In our first scene with Arthur we see him attacked at work for no apparent reason. This has huge ramifications as it leads to his acceptance of a firearm for protection and this eventually results in him losing his job. We also learn that Arthur has grown up without a father and had to care for his mother for most of his life, she seems to be one of the only things in the world that bring him any comfort. Like any other person he also has a dream, he wants to become a comedian, a star of the stage, like his idol Murray Franklin (a host of a show similar to Americas “late” shows). When a chance finally presents itself for Arthur to try out his comedy on the stage he snatches it up. But even this victory is bitter sweet. When he steps on stage his pathological laughing condition takes over which makes him unable to speak and instead just laugh against his own wishes; he is plagued by this condition throughout the duration of the film and it often gets him into trouble. He does however manage to get control of the laughter and have what seems to be a rather successful gig. Of course when things just start to look up for Arthur it all comes crumbling back down as his mum is rushed to hospital and his hero mocks him on live TV. There is also the heartache we see when he is desperately searching for his father who he thinks to be none other than Thomas Wayne.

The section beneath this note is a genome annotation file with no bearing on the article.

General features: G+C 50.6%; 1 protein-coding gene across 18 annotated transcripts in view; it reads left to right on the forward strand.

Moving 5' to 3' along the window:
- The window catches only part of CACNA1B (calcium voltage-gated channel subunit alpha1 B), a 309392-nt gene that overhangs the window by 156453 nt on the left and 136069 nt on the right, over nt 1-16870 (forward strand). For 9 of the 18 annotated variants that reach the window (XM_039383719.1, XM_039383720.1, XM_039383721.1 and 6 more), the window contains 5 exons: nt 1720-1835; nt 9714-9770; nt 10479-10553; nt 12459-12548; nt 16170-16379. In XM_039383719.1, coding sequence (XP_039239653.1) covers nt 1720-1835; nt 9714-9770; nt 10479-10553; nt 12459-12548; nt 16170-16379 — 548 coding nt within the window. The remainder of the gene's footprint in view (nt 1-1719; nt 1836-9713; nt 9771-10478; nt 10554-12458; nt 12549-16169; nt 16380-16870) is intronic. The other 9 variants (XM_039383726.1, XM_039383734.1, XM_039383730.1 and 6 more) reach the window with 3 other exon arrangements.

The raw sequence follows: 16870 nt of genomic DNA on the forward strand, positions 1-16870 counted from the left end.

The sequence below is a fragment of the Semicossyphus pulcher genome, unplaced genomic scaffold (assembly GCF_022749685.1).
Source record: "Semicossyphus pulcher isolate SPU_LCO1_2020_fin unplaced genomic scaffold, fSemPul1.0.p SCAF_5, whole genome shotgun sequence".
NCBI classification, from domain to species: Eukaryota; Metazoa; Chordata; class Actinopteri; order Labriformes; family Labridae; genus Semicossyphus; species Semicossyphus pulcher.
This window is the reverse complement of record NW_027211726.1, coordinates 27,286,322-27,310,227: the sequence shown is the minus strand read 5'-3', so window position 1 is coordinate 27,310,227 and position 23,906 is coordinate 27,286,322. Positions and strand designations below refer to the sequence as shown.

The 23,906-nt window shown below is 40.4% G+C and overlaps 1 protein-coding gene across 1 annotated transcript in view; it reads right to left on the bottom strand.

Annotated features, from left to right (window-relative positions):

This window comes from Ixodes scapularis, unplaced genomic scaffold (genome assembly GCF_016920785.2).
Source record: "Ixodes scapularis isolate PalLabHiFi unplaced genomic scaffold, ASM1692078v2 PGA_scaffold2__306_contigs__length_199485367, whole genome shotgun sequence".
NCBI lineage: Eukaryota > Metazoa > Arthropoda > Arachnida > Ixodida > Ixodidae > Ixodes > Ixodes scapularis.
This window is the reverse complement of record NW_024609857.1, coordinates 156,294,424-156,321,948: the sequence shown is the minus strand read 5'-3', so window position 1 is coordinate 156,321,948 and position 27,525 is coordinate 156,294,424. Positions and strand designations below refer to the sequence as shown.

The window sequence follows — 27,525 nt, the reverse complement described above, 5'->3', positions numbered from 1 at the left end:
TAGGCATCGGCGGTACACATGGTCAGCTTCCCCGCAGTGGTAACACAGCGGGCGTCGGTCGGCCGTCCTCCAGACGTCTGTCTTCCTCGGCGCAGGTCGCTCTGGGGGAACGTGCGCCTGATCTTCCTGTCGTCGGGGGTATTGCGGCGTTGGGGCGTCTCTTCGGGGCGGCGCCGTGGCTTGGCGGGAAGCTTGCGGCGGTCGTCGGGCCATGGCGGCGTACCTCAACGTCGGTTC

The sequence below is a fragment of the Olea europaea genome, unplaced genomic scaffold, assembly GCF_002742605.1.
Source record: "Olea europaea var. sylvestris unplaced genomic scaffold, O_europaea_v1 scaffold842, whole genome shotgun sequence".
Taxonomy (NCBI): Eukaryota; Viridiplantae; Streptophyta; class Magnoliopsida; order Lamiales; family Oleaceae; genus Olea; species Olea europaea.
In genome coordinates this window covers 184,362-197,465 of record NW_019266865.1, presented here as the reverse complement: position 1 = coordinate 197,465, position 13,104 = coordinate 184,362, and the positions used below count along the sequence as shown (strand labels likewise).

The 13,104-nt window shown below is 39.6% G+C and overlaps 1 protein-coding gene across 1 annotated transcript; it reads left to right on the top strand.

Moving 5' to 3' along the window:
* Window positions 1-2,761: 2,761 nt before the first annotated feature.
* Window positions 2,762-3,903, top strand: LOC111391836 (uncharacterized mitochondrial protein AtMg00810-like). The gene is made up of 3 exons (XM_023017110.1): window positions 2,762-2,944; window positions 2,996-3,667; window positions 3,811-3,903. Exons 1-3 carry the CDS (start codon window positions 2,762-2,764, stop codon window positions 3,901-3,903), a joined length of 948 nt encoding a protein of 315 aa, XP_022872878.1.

All of these things put together make it hard not to feel for Arthur. It seems like the world is out to get him, most of the things that torment him are out of his control and this leaves him helpless. Why this empathy we feel for Arthur is so important in my eyes is because it makes the transition into Joker so much more powerful as he is such a diabolical and unlikable person but also it makes us actually understand why and how he has been driven to these extremes. We see a man fall apart and unfortunately he glues himself back together in the wrong way and quite frankly, its sad to see. Had this film not been titled “Joker” then I would have no expectations for him to turn into a murderous clown. I instead would probably be wanting to see him come out on top after all l the hardships he has faced, see the little man rise up above the crowd. Ultimately, seeing him suffer is what enables us to see the human side to a character that we already have a distinct image of built up in our heads. For some, all this tragedy actually allows us to connect to him.